Bribery vs Rewards: Valuing the Right Things

Being a parent is a rewarding experience. It teaches you selflessness, insight, and all sorts of fun things about diapers and mosquito repellents. One of its greatest impacts though is on your patience. If there’s one thing that will be tested when you have children, it’s your ability to restrain yourself in extremely difficult and emotional situations. Children are not always the serene little angels TV shows and paintings make them out to be. They will cry, scream, and they won’t always do what you need them to do.

In those moments when they’re being just plain bratty, it’s easy to buckle under the pressure and find the easiest method of diffusing the situation even if that method won’t exactly win you “Parent of the Year” awards. Don’t worry; nobody’s judging here! When you’re in public, and your child is throwing a temper tantrum, and you’re frustrated, embarrassed, and tired, the temptation to resort to bribery can and will be difficult to overcome.

One of the most important distinctions you can make as a parent is between bribery and a rewards system. Bribery puts your child in control, and that can really take a toll on your role as a leader. It gives incentives for bad behavior and gives children a sense of entitlement. The instant gratification may feel relieving and calming in the moment, but it’s a detriment to the parent-child relationship, and the little one’s character development in the long run. Rewards, on the other hand, are determined by the parent and provide motivation and inspiration to the child instead of control.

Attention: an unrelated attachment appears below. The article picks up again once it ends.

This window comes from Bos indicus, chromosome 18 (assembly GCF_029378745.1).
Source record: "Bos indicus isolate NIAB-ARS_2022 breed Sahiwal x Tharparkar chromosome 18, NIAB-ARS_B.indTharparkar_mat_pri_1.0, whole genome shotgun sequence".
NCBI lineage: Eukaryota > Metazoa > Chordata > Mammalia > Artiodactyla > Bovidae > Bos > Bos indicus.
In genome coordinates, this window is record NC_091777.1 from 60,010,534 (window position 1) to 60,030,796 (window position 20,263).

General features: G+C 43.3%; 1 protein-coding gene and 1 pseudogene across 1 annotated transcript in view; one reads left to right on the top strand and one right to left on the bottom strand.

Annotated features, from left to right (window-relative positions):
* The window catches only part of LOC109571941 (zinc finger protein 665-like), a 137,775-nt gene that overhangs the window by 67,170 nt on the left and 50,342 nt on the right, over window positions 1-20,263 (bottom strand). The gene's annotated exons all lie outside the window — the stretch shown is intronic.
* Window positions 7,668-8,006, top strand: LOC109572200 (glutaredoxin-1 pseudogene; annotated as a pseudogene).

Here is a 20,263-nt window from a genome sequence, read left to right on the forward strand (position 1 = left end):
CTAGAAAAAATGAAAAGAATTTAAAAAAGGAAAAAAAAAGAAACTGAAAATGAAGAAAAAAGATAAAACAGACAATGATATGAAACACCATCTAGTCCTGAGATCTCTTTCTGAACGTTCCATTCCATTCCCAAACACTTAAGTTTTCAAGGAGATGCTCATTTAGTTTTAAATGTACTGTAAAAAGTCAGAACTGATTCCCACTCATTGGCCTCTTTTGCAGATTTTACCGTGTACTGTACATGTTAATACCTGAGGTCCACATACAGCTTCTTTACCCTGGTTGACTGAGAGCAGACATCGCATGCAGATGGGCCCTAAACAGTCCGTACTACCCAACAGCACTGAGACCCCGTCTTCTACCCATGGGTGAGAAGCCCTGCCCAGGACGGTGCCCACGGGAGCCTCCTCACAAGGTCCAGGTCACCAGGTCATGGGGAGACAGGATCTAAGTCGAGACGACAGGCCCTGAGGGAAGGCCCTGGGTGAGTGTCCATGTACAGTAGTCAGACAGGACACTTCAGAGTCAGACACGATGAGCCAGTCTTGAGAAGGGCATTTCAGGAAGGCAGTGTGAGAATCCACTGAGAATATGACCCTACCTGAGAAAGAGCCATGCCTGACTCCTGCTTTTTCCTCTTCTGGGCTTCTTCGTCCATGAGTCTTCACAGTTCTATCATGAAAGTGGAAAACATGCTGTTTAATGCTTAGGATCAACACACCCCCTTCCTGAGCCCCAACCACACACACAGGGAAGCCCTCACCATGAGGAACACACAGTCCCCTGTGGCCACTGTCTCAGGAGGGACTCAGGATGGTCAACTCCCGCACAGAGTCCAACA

You also want to teach your children to value the correct things. Toys break, and sweets are temporary, but skills, knowledge, and experiences are more permanent. There are many fun activities that can serve as great rewards as well as learning opportunities for children—visiting a museum, going to a park, spending a day with the family at the beach.

One of the greatest rewards for children is enrolling them in martial arts classes where they can learn focus, discipline, and sportsmanship along with their peers. Martial arts also fulfill a child’s innate desire to be physically active, except that this time, they’re also learning to use their energy in a better, more progressive way. These classes are a fun way to bond with peers, move around, and learn important values.

Reward your kids with martial arts classes, and make bad negotiations a thing of the past!

 

Adam McCauleyYour Neighborhood Martial Art’s Instructor, Renshi Adam McCauley, Go No Sen Karate, Blue Mt. Plaza, Welcher Ave, Peekskill, NY 10566 914.734.2461 www.gonosen.com